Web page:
Which isn’t to say Obama ever stopped cringing at Biden’s persistent indiscipline or sporadic outright blunders, but he came grudgingly to accept them as part and parcel of Biden being Biden. Obama’s West Wing aides, however, were often less forgiving. When, this past May, the V.P. sparked a firestorm by announcing on Meet the Press that he was “absolutely comfortable” with gay marriage, forcing his boss’s hand on the issue, Obama’s people, and especially White House senior adviser David Plouffe, were livid. And they made their displeasure loudly known, internally and to the press.
Prideful and possessing no diminutive ego, Biden felt bruised by his treatment but apologized to Obama—only to find the president a great deal less bothered than his inner circle. “Look, Joe,” Obama said, according to Politico’s Glenn Thrush in his new e-book, Obama’s Last Stand, “there are people who want to divide us. You and I have to be on the same page from now on.”
In fact, the same page is where Biden and Obama usually find themselves. Over time, a sense of personal chemistry has flowered alongside professional esteem. Biden warmly recalls that when, in the spring of 2010, his son Beau suffered a stroke, Obama came racing down the hall and gave him a hug. And the president—who Biden has told friends is “more Irish than me”—values the fierce loyalty the V.P. has demonstrated. Time and again, in public and private, Biden has dressed down anyone who has dissed Obama. (At a meeting of House Democrats in late 2010, Biden upbraided Anthony Weiner so forcefully and profanely that he earned a standing ovation.) “The stories all get back to Obama,” says a White House official. “He loves them.”
Biden admits that, unlike his mother, he was uncertain that he and the president would become pals. “My son’s more like Barack than I am like Barack,” Biden tells me. “And my son and Barack have the same exact core: They’re cool, they’re cerebral, they’re straight, they keep their passion in check. They’re the modern politician.”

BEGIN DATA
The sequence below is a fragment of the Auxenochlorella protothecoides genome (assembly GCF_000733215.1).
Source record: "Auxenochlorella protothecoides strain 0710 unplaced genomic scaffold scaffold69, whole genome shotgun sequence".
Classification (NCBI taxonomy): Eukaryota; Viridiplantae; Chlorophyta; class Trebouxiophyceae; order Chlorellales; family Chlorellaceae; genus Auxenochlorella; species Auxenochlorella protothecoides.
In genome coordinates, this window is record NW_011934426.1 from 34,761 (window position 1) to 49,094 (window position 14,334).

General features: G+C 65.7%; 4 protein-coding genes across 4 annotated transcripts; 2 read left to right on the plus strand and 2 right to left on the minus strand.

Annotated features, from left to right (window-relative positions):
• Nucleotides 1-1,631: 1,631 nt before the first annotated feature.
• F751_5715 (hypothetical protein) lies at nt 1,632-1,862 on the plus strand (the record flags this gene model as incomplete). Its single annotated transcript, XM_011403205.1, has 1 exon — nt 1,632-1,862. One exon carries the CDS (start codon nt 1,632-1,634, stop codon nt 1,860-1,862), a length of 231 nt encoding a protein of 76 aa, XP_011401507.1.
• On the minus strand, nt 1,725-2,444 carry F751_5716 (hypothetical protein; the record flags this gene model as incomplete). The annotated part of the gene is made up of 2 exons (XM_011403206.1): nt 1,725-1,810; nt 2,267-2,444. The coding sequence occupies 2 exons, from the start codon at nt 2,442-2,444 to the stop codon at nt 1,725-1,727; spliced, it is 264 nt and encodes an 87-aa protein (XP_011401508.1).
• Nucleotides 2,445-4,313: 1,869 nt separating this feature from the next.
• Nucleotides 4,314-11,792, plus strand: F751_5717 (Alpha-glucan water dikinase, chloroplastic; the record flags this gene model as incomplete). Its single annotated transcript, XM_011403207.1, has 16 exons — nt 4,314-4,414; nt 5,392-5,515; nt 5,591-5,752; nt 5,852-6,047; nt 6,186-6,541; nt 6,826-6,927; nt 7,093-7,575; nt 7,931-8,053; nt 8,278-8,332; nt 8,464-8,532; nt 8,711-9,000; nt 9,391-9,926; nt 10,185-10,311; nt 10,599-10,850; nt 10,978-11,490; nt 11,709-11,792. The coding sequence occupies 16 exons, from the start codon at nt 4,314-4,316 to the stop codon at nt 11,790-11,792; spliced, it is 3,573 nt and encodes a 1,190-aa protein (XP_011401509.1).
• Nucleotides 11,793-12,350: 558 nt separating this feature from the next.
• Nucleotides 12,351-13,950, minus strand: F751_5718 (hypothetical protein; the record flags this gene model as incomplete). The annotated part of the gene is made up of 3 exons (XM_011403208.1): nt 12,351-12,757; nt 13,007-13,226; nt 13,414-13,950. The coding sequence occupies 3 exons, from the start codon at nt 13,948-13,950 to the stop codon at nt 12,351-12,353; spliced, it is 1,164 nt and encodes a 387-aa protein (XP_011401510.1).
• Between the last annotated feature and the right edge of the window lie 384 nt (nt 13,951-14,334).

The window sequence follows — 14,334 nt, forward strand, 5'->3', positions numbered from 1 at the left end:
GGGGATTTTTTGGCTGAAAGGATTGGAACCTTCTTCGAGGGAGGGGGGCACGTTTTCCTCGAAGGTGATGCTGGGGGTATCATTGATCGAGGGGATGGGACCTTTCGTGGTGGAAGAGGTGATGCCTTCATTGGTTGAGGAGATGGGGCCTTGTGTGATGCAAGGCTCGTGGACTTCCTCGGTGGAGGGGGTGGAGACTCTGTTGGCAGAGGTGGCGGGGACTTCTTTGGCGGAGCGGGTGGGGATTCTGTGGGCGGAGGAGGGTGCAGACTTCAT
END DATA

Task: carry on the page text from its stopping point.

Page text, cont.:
But Biden sees an essential similarity between himself and Obama, generational differences be damned—illustrating the point by noting that they are both popular with college kids. “I think the bottom line is, what they like about Barack is Barack doesn’t pretend to be what he’s not, and I don’t pretend to be what I’m not,” Biden says. “It only matters what he thinks, but we both think we make a pretty good team: We’re an unmatched matched pair.”
Where Biden and Obama are in perfect sync is their attitude and approach to the matched pair on the Republican ticket. A few hours after Romney unveiled his V.P. pick, on August 11, Biden phoned Ryan to congratulate him and welcome him to the race; the call was cheerful and consumed mostly with talk of family. But Biden did offer Ryan one piece of advice: that he should be enjoying this moment, reveling in it, having a ball. What Biden might have added, if he were being candid, was: I know I am.
Forty-eight hours later, Biden launches his southern tour in Durham, North Carolina. The day before, an hour away in High Point, Romney and Ryan had held a rally that drew more than 10,000 souls. The crowd this morning at the Durham Armory is less than a tenth that size, but Biden doesn’t care. After unfurling a shaggy-dog story revolving around the two brain aneurysms that nearly killed him in 1988—a tale set entirely in Delaware but ending with a punch line, attributed to his wife, Jill, that goes, “Joe, if you die, I’m moving to North Carolina!”—he tosses bouquets to a congressman (“It really is wonderful just riding along in Butterfield’s wake”), a state senator (“Floyd helped me last time”), Durham’s mayor (“one of the president’s favorite mayors”), and a local T-shirt manufacturer (“I got coffee on my shirt here, so from here on out, I’m gonna be wearing one of your T-shirts”). Apparently immune to both apocrypha and pandering, the crowd roars with delight.
Yes, Joe Biden loves the stump—and it’s a good thing, too, since the stump is where he has been living for the better part of the past six months. Far in advance of the president, and even before the GOP had settled on its nominee, it was Biden who began the process of framing the argument against the Republicans with a series of major policy speeches in the spring and then in ripping Romney as a rapacious, secretive plutocrat devoid of empathy for ordinary people. “Chicago has been eager from the very beginning,” a top Biden adviser tells me, “for him to be the sharp tip of the spear.”